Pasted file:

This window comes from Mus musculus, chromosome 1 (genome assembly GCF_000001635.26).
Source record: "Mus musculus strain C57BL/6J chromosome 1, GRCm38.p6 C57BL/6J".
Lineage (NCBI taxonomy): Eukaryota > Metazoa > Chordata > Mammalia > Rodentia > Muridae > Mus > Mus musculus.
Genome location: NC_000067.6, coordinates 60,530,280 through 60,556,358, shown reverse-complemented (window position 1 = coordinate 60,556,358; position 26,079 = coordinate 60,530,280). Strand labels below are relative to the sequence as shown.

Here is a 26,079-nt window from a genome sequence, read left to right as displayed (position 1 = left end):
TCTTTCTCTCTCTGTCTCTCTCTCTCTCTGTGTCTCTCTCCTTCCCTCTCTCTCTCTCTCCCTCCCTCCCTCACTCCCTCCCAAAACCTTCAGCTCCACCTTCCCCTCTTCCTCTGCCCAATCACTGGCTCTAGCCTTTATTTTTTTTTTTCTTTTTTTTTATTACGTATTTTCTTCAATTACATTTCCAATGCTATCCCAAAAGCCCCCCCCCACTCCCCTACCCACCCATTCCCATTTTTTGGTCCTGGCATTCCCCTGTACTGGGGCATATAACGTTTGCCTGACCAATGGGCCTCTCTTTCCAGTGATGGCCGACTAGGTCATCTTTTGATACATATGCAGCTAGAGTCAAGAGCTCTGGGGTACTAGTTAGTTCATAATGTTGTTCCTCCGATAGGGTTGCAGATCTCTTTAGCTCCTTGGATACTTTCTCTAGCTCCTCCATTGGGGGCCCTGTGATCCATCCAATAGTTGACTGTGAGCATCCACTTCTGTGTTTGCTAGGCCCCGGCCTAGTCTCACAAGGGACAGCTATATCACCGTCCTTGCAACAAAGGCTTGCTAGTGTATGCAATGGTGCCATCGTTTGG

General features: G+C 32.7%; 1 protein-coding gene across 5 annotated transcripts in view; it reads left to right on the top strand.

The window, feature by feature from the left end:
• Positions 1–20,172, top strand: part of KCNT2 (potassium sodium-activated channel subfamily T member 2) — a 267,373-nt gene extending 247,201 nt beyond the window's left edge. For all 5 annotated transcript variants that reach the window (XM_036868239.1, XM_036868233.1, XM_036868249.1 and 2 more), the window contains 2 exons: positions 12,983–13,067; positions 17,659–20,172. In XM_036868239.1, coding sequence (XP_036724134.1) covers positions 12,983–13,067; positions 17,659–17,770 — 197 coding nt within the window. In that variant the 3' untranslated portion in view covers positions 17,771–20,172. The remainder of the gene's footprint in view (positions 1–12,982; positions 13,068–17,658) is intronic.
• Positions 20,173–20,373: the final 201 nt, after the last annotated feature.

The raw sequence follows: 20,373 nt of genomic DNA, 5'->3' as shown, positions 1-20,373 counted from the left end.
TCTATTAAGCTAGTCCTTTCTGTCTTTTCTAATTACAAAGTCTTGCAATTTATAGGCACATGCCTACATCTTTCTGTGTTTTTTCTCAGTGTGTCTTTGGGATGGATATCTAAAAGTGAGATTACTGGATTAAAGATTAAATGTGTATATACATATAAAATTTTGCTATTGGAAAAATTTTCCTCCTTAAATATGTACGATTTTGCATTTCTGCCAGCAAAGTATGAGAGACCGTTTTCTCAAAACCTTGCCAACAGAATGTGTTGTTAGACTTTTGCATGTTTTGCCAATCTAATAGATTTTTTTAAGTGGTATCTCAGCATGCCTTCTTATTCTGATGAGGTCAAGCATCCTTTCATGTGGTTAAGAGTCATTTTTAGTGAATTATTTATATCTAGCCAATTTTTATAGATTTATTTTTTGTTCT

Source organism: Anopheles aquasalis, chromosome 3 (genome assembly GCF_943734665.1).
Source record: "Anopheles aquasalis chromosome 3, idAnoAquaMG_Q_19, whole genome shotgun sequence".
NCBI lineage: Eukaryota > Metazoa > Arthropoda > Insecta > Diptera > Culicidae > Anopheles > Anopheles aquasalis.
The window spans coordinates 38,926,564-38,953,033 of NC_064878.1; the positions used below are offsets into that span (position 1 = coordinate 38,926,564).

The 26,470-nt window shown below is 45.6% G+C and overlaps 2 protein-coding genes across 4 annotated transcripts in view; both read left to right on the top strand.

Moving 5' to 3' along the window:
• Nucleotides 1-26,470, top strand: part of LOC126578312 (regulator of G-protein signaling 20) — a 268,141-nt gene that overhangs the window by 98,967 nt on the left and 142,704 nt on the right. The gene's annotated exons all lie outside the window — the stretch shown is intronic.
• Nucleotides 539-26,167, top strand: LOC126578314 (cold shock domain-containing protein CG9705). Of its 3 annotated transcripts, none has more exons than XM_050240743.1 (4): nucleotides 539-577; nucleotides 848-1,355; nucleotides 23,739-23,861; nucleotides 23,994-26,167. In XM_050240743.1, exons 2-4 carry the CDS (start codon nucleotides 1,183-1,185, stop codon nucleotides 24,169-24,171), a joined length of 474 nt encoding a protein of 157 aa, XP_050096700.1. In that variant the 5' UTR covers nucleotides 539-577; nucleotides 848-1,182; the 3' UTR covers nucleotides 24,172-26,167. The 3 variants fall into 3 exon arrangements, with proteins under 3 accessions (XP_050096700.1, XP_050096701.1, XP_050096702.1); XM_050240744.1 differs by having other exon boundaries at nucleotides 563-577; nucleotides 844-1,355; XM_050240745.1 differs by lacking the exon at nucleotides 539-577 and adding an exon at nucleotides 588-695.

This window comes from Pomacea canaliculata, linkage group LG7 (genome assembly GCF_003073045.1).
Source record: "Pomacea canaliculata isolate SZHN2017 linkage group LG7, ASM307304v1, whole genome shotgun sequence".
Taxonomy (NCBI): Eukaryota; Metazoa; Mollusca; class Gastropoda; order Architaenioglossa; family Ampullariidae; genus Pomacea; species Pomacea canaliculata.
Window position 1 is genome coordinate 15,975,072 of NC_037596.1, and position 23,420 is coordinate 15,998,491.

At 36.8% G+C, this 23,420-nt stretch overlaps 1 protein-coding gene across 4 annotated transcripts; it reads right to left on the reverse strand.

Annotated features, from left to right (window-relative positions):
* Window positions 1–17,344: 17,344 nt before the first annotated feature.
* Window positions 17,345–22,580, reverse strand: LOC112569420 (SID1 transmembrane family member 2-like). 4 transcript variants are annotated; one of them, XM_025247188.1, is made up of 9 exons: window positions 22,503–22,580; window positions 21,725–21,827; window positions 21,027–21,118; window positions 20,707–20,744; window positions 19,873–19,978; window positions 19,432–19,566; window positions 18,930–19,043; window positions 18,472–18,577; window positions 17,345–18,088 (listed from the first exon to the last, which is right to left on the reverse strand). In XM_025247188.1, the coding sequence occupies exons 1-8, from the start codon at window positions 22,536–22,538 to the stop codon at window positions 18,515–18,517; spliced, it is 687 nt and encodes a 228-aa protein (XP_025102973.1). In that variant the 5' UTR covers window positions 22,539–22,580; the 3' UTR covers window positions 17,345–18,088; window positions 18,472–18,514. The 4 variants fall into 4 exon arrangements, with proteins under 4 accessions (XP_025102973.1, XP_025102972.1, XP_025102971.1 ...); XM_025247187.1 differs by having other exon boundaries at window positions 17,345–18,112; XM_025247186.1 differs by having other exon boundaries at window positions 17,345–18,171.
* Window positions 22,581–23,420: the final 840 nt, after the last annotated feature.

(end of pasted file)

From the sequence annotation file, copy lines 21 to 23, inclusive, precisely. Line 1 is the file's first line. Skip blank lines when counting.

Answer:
This window comes from Pomacea canaliculata, linkage group LG7 (genome assembly GCF_003073045.1).
Source record: "Pomacea canaliculata isolate SZHN2017 linkage group LG7, ASM307304v1, whole genome shotgun sequence".
Taxonomy (NCBI): Eukaryota; Metazoa; Mollusca; class Gastropoda; order Architaenioglossa; family Ampullariidae; genus Pomacea; species Pomacea canaliculata.